(yes, non-COVID19-related topic. You’re welcome!)
I am about to begin my Organize365 journey and I am excited — the official start date for the summer 100 day organization program is tomorrow. I am sure there is a day for the organization of children’s clothing, but I decided to get a jump on things (b/c our current situation was out. of. control).
How many sets of clothing do kids need, anyway!? I never felt like we overbought, but somehow we ended up with . . . more than seems necessary.
Part of it is that the way that Annabel grew she remained the same size for YEARS (got taller but not really any wider), yet I still bought her some new things with each new season. Even if it was just a few things, it has added up.
Cameron is very picky about certain items of clothing so he has an annoying number of garments that are entirely unworn and other things (that he wears) that are full of holes.
G’s situation is actually the most under control. She is not really in A’s hand-me-downs because when A was her current age, I had no plans to have any more past C!
Some observations from diving into the piles yesterday:
1- The high quality stuff does last longer. Only a handful for A’s clothes that she is finally growing out of are in decent enough condition for G. ALL of them that survived are Boden or Tea Collection. Target/Gap items did not survive.
2- Kids’ sizes change in unpredictable ways. While A remained the same size forever, C did not. G only wore 2T for a brief period (she is now in a mix of 2T & 3T). Better NOT to buy piles of one size unless you have a long line of kids to inherit those items (ie: Laura or Sue — they each have 4 boys!)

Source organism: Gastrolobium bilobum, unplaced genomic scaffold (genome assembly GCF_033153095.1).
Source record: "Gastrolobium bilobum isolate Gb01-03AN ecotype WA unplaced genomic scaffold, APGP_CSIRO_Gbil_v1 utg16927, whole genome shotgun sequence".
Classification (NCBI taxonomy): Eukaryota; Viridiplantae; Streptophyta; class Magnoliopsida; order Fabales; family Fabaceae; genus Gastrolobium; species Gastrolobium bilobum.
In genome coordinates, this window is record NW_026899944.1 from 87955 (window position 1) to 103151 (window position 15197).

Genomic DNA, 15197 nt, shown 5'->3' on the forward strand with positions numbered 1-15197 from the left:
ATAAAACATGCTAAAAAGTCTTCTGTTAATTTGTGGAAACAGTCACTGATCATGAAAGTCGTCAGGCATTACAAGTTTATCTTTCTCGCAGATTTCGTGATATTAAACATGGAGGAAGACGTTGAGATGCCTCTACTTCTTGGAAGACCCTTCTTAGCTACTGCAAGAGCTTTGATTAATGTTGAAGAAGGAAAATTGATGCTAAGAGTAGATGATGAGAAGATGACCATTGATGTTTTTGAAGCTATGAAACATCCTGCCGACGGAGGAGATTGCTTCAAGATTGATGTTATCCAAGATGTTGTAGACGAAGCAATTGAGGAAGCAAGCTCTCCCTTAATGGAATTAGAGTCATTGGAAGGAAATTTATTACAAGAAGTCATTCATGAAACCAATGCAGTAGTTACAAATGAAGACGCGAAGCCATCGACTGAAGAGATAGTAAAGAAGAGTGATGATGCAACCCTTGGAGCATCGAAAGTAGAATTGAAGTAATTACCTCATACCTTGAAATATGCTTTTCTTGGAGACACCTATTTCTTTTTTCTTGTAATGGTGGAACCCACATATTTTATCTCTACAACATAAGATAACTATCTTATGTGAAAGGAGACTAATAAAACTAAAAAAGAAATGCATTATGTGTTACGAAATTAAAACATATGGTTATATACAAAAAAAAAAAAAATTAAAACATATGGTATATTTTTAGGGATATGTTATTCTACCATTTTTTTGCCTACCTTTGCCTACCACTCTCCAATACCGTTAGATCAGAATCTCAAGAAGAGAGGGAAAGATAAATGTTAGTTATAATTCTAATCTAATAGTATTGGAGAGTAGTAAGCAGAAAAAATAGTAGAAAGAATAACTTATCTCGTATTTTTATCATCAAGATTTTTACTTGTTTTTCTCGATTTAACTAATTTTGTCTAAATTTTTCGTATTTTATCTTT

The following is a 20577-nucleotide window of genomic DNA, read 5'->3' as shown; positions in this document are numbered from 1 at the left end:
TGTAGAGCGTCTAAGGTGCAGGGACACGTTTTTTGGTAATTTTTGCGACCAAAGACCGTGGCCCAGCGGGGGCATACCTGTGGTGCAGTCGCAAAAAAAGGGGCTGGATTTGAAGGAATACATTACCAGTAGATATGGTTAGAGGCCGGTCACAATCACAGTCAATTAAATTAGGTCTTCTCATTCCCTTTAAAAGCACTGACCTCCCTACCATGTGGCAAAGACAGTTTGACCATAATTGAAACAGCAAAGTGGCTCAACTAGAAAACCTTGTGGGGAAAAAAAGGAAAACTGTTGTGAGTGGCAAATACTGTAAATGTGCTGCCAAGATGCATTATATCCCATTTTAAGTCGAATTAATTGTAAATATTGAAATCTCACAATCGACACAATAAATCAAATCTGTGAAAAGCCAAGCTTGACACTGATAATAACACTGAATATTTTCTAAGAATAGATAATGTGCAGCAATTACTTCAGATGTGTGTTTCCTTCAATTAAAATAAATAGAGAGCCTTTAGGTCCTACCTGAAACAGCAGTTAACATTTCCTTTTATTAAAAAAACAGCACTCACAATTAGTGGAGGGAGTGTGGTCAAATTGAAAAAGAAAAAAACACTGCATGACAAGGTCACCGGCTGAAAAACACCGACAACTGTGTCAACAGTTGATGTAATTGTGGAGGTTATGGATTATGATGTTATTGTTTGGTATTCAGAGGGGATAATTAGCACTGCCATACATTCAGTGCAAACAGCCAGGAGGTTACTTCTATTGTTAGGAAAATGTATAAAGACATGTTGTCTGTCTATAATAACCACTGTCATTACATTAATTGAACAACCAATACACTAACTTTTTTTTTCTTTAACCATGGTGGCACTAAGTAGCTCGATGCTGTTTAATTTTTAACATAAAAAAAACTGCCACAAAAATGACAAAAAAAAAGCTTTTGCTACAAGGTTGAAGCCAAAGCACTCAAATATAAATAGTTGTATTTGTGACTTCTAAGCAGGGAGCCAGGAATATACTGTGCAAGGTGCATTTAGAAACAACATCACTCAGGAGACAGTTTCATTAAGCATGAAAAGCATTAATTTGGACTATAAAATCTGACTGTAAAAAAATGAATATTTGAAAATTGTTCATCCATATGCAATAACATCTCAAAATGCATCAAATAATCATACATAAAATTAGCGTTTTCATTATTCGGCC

3- It’s also hard to predict favorite items! You may think it will be the practical staples that get worn the most, but . . . not in our house. Annabel especially will wear the living daylights out of a random party dress. I finally got rid of a couple that she wore 953874937 times that are a) too small and b) in embarrassing condition.
4- You can find a middle ground between what kids like and what you do. Until the kid is BUYING their own clothes, anyway! There are enough options out there that I haven’t had too much issue with having to steer A away from items that I deem hideous. We sometimes look at catalogs together (that are pretty well-curated) and I let her pick her favorites. This helps. My kids have been shopping physically VERY rarely. We haven’t needed to do it!
5- WELL, EXCEPT FOR SHOES. Shoes = best shopped for in person, in our experience. However, all 3 kids are currently sporting sneakers I ordered online. This works better if you have a brand you already know fits. C is extremely picky about shoes and we know he will tolerate Skechers (in a slightly too-big size), so that’s what we get for him.
What I’m not sure about is . . . how much do they actually need? I think it’s a little different here compared to some places because there are many pieces that work year-round since our “winter” is so mild.
Here’s my tentative list . . .
SUMMER WARDROBE CHECKLIST (KIDS)
❏ 4-5 pairs shorts (can sub sporty skirts or a jumpsuit for some)
❏ 4-5 pairs long pants (1 jeans, the rest leggings or sweat pants)
❏ ~8 t-shirts
❏ 2 dresses or 1 dress shirt & nicer pants
❏ 1-2 sweatshirts / long sleeve shirts to layer
❏ 1 pair sandals / 1 pair water shoes / 1 pair sneakers
❏ 2 bathing suits + 1 swimsuit cover up
❏ 3-4 sets pajamas
I think we already have most of what we need for each kid. A is probably due for 1-2 summer dresses (some of hers are years old and getting short) and C definitely needs bathing suits and possibly some T-shirts in his current size.
PS: Happy Mother’s Day! As usual I will try to keep expectations low . . . hopefully it will be a nice day 🙂